Last week, Karl and I worked for hours each day going through 40 plus years of stuff in my childhood home. It is very slow going, but little by little, one bit of a room at a time, life is slowly coming back into the house. It is starting to feel different.
Each day is a treasure hunt. She saved everything. A child of the depression, she couldn’t let go of stuff. Most of us hold on to more than we should; for me it is often because I don’t know what to do with it. I hold on to it to avoid making a decision. Things that don’t have a final “home” linger.
And, now, I find myself deciding hundreds of times each day-—keep, sell, donate, or trash? I’m trying to keep sentimentality out of it, but it is hard. As I clean through the cobwebs and the clutter, I am uncovering memories, too—in a photo, in a book, in a memento from a trip long ago. Which of those do I keep and which do I let go of? As I come across something that stirs a negative memory, I am actively choosing to “toss” it; I vowed to her and to myself to leave the pain behind.
I am trying to remember that I must choose what serves me now. Just like clothes that no longer fit or suit my current style, things that don’t suit the person I am now need to find a new home. I have to give myself permission to let go. What matters most is not contained in one memory or one object.
I am trying to remember the clear sense of divine purpose and love I felt on that last day I spent with her. I know it might sound odd, but I felt so powerfully connected to life on the day of her death. The realms merged for me in some ways. The only thing comparable for me was the day I provided the gateway for Kai’s entrance into this world.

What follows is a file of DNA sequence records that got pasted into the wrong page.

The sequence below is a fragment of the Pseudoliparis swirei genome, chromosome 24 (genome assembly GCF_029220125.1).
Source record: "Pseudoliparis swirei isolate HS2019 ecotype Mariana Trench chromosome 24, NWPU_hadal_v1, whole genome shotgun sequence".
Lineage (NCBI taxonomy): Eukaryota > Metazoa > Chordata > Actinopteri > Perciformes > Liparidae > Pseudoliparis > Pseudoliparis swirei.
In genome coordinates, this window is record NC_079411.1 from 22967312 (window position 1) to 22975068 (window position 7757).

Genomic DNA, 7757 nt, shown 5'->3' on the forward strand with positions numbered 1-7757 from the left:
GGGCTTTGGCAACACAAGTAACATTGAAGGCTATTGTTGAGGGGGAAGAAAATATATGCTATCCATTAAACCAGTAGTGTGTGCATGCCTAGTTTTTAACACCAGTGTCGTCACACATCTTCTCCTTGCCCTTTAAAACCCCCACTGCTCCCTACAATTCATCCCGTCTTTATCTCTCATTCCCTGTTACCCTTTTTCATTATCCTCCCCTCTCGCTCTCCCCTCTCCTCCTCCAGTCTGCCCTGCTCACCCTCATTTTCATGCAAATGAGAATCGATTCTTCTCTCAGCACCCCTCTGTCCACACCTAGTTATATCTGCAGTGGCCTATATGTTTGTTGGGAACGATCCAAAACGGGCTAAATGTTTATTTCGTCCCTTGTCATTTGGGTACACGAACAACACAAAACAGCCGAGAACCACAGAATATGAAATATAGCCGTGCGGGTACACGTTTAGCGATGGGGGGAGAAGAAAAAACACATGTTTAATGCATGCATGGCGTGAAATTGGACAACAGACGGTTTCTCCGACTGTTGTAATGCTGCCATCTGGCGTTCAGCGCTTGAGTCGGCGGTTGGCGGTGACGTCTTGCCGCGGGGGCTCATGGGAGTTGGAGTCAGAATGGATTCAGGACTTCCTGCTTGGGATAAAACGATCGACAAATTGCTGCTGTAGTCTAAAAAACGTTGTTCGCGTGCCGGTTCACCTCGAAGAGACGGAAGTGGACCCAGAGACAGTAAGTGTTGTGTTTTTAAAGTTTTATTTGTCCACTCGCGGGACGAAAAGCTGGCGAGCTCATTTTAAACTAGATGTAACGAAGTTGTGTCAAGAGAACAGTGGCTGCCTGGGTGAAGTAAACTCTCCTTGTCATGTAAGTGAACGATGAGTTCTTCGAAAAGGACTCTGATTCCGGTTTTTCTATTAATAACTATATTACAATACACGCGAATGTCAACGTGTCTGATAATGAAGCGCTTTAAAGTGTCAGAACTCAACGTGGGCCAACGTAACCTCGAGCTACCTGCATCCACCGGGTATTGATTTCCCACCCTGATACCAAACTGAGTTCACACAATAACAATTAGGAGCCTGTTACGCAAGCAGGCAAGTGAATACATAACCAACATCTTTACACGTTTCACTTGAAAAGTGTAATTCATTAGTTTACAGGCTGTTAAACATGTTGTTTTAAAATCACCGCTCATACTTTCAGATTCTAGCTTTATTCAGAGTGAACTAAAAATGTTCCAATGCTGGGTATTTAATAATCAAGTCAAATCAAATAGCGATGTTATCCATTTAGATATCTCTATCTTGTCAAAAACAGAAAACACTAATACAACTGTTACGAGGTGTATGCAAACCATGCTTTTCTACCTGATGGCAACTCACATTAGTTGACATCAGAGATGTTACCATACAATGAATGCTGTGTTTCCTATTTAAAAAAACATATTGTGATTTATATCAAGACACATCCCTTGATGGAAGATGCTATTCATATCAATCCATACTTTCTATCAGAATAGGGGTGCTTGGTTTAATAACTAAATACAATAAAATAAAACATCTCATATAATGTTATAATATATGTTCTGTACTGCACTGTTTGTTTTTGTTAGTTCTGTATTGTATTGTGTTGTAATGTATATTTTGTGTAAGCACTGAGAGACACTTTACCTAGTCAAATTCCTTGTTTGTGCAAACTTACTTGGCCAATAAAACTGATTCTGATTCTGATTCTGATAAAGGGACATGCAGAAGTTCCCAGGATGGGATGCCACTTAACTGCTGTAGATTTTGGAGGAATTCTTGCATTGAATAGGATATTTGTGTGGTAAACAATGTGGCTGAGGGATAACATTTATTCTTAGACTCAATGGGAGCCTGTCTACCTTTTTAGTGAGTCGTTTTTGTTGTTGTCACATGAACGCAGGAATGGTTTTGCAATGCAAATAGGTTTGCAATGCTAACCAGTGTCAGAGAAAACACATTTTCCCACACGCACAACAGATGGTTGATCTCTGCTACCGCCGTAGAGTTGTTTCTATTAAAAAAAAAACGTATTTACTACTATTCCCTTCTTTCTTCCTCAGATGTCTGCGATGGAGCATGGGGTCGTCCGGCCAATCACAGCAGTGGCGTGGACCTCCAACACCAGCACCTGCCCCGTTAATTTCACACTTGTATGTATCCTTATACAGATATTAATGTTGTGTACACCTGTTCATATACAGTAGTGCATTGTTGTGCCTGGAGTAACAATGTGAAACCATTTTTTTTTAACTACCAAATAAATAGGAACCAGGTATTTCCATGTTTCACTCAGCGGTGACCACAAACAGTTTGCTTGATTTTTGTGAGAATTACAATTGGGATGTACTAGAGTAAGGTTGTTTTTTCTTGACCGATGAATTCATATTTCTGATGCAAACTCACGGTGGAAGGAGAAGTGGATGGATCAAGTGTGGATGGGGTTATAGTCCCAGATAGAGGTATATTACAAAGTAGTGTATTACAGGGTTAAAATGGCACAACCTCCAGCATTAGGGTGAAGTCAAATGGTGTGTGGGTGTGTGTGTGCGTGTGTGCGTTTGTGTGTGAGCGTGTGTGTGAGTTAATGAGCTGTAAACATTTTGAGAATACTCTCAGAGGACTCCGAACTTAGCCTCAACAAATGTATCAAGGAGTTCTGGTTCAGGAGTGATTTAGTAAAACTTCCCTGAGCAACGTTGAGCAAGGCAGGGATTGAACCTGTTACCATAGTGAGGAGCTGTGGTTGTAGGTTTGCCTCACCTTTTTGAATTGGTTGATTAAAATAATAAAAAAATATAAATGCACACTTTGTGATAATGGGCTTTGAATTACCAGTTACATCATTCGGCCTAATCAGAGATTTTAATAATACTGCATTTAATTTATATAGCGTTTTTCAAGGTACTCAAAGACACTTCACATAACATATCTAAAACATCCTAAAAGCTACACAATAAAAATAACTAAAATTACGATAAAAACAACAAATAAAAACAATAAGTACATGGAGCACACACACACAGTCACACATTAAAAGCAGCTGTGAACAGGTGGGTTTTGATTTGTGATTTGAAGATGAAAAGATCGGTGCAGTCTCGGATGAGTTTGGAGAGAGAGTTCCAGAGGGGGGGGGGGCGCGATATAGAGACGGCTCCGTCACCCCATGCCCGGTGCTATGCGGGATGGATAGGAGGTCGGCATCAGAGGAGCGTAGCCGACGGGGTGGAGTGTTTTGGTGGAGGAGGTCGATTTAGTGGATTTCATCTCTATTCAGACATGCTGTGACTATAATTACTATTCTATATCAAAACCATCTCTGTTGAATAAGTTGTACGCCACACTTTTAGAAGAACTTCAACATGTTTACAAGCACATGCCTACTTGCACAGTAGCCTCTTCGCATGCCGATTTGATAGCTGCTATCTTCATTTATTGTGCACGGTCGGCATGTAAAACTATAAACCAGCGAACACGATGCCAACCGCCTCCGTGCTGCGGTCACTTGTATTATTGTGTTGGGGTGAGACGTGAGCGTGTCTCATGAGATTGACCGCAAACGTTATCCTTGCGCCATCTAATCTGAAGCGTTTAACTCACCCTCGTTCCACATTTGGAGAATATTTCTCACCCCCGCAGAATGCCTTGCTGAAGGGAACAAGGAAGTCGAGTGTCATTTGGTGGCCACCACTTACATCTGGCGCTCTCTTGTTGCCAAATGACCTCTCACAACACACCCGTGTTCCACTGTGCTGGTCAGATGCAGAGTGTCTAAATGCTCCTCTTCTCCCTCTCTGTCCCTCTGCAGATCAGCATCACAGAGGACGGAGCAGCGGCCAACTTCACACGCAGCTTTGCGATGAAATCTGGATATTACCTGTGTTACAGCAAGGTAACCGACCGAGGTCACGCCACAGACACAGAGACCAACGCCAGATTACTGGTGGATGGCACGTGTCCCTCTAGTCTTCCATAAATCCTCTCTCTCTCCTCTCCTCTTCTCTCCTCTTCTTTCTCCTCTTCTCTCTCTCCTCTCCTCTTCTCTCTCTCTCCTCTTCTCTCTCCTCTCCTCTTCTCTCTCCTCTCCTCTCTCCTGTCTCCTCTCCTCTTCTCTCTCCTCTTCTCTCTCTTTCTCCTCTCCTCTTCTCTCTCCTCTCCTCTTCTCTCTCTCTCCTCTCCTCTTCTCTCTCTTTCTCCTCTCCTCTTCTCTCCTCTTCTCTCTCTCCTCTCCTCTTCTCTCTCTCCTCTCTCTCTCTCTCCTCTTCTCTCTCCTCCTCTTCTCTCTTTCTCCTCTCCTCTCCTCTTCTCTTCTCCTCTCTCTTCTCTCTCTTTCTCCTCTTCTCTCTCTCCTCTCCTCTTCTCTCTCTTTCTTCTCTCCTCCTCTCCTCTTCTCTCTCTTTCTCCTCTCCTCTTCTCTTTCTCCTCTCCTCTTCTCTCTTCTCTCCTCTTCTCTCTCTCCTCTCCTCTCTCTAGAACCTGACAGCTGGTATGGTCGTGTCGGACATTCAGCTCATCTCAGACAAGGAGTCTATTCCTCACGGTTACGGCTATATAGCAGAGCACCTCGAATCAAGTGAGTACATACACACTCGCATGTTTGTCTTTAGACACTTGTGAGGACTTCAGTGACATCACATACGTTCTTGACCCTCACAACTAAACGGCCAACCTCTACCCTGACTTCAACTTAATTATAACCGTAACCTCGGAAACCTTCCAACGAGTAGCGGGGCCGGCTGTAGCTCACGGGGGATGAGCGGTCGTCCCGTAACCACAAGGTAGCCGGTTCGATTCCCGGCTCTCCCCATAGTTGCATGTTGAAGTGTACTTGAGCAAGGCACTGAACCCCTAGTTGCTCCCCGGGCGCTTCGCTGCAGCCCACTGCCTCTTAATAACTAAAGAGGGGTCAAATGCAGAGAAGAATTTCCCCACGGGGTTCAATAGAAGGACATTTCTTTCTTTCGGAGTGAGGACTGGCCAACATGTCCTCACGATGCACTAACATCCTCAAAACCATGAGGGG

On both days, I felt incredible pain. With Kai, it was physical. The epidural didn’t work for the last five hours. I felt like my body would break, and I doubted my ability to endure it. But, I did. And, it changed the way I looked at myself.
With my mom, the emotions were so raw, but I was determined to be there fully, and once again, I endured.
After Kai was born, I became “mother.” I felt like I had grown a new organ or another layer of my spiritual body. Becoming a mother changed me.
In the same way, I am not the same person I was two weeks ago. I am “motherless.” I know that many people use the word “orphan,” but that doesn’t seem right to me. I am not now nor was I ever an abandoned child. My mother was very much present in my life, and she gave me the tools to craft my own success. And, yet, I am different. Fundamentally.
On the day of her death, I felt the power of her spirit, and it fortified me. She passed the matriarchal torch to me and trusted me to carry on, but today, I couldn’t. There is so much to do, and I found myself completely overwhelmed by the enormity of the task and the decisions to be made. I was paralyzed, incapable of moving.
Decisions. Fear. Uncertainty. Tomorrow, I will try again. I will try to remember my strength and to trust that if I keep doing the work and taking steps forward, the right path will reveal itself.